Skip to main content

Turner CEO: There are too many TV networks in the United States

A person watching Sling TV on an iPAd.
Turner has not yet cut the cord completely, but it’s inching closer. In a recent interview, Turner Broadcasting CEO John Martin explained the effect that too many TV networks in America is having on the pay-TV industry.

According to data from Leichtman Research Group (LRG), the top 13 pay-TV providers lost a record 385,000 subscribers in 2015, more than double the 150,000 subscribers lost in all of 2014. Martin says the biggest reason for the decline is overabundance. “There are just too many networks in the United States,” Martin said in a recent interview with Bloomberg. “There are a lot of households that just can’t simply pay, say, $80 and pay for all of these networks they really don’t care about.”

There’s a lot of truth to Martin’s claim. In 2014, Nielsen released a study that showed the average U.S. household receives roughly 190 channels. However, those same households actually watch an average of 17 channels, less than a tenth of what they are being offered.

None of Turner’s channels with original programming allow you to view episodes online or on mobile without a cable subscription in the way Comedy Central’s stand-alone app does, but Turner has been making efforts to trim the cord. Turner has made its channels such as TBS, Cartoon Network, and TNT available on Dish Network’s skinny cable bundle Sling TV since its inception back in 2015. Turner even made those channels available in Sling’s new offering that allows multiple streams from one account. This caveat is what caused Disney to not include its channels in the multi-stream plan, as to not take away pay-TV subscribers, particularly multi-person households, which enjoy being able to watch channels on multiple TV’s in the home from one cable subscription.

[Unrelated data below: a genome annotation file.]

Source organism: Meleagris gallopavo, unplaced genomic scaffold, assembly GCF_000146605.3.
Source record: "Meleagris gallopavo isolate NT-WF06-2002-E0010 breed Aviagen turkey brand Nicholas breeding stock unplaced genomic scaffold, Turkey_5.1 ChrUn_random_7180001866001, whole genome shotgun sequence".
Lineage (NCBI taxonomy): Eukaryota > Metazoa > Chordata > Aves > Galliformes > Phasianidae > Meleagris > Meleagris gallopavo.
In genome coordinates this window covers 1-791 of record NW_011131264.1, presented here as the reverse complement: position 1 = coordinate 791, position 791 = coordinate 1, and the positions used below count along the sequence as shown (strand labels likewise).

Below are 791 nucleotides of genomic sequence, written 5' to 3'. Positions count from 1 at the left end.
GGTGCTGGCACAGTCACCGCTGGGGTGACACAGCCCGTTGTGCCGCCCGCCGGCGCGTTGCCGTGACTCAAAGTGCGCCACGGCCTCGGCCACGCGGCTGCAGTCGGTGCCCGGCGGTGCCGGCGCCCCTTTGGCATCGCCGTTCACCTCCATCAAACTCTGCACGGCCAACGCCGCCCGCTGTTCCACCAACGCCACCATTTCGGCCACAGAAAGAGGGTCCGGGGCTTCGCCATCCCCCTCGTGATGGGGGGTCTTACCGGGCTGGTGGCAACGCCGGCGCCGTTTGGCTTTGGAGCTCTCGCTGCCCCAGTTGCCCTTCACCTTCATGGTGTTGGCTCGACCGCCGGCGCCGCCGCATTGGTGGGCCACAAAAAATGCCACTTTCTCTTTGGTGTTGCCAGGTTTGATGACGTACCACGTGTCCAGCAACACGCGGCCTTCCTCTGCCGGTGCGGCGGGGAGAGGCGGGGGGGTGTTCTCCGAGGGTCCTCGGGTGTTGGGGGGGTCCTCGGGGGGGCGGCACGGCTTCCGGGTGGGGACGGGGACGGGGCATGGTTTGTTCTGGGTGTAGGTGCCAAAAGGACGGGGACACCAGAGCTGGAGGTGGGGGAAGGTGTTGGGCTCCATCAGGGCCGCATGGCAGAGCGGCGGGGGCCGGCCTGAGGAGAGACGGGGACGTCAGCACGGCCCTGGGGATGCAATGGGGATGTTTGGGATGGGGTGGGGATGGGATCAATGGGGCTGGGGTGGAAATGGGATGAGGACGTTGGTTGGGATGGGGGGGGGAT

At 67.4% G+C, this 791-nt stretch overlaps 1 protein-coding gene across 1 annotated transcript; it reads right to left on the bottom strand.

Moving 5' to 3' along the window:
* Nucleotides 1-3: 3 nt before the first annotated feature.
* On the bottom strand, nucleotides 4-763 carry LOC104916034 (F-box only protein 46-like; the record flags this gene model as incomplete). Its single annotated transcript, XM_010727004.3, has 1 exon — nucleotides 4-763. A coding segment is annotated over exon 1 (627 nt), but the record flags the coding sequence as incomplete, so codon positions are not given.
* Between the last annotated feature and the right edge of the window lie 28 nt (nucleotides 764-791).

Martin’s Bloomberg interview was predicated on the news of Turner leading a new $45 million funding round for digital media company Refinery29. Martin says the investment is part of a “big transformation happening within our company” centered on having more control on how viewers consume its content.

“We as media and content providers and creators need to take our own destiny into our own hands,” Martin said “To make sure our video can get to consumers in more places and in more ways — and frankly, maybe better ways in terms of user experiences — than what they’ve been used to experiencing through traditional cable satellite telco [telecommunications] providers.”

With the majority of U.S. households having at least one subscription video-on-demand (SVOD) service like Netflix, Turner may be getting ahead of an inevitable wave of subscriber losses in the near future.

Editors' Recommendations